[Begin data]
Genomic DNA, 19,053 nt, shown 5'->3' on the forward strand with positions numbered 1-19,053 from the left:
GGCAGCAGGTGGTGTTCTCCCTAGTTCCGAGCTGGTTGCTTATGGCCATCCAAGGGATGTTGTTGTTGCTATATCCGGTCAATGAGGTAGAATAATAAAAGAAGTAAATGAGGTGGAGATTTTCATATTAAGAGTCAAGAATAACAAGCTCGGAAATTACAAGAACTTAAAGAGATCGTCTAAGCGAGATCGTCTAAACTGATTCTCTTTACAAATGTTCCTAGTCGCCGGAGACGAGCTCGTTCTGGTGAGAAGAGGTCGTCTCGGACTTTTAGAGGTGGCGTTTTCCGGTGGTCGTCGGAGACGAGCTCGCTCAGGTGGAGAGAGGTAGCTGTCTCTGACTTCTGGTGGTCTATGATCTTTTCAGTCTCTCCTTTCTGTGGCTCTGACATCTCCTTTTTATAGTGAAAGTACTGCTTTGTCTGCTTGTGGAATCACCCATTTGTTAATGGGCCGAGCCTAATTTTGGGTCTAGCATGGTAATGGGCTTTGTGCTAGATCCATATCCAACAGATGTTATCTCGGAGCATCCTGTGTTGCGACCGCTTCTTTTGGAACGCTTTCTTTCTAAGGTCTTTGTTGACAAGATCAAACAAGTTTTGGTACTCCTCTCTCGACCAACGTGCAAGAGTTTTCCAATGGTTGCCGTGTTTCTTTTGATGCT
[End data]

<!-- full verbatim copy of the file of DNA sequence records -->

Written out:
Genomic DNA, 19,053 nt, shown 5'->3' on the forward strand with positions numbered 1-19,053 from the left:
GGCAGCAGGTGGTGTTCTCCCTAGTTCCGAGCTGGTTGCTTATGGCCATCCAAGGGATGTTGTTGTTGCTATATCCGGTCAATGAGGTAGAATAATAAAAGAAGTAAATGAGGTGGAGATTTTCATATTAAGAGTCAAGAATAACAAGCTCGGAAATTACAAGAACTTAAAGAGATCGTCTAAGCGAGATCGTCTAAACTGATTCTCTTTACAAATGTTCCTAGTCGCCGGAGACGAGCTCGTTCTGGTGAGAAGAGGTCGTCTCGGACTTTTAGAGGTGGCGTTTTCCGGTGGTCGTCGGAGACGAGCTCGCTCAGGTGGAGAGAGGTAGCTGTCTCTGACTTCTGGTGGTCTATGATCTTTTCAGTCTCTCCTTTCTGTGGCTCTGACATCTCCTTTTTATAGTGAAAGTACTGCTTTGTCTGCTTGTGGAATCACCCATTTGTTAATGGGCCGAGCCTAATTTTGGGTCTAGCATGGTAATGGGCTTTGTGCTAGATCCATATCCAACAGATGTTATCTCGGAGCATCCTGTGTTGCGACCGCTTCTTTTGGAACGCTTTCTTTCTAAGGTCTTTGTTGACAAGATCAAACAAGTTTTGGTACTCCTCTCTCGACCAACGTGCAAGAGTTTTCCAATGGTTGCCGTGTTTCTTTTGATGCT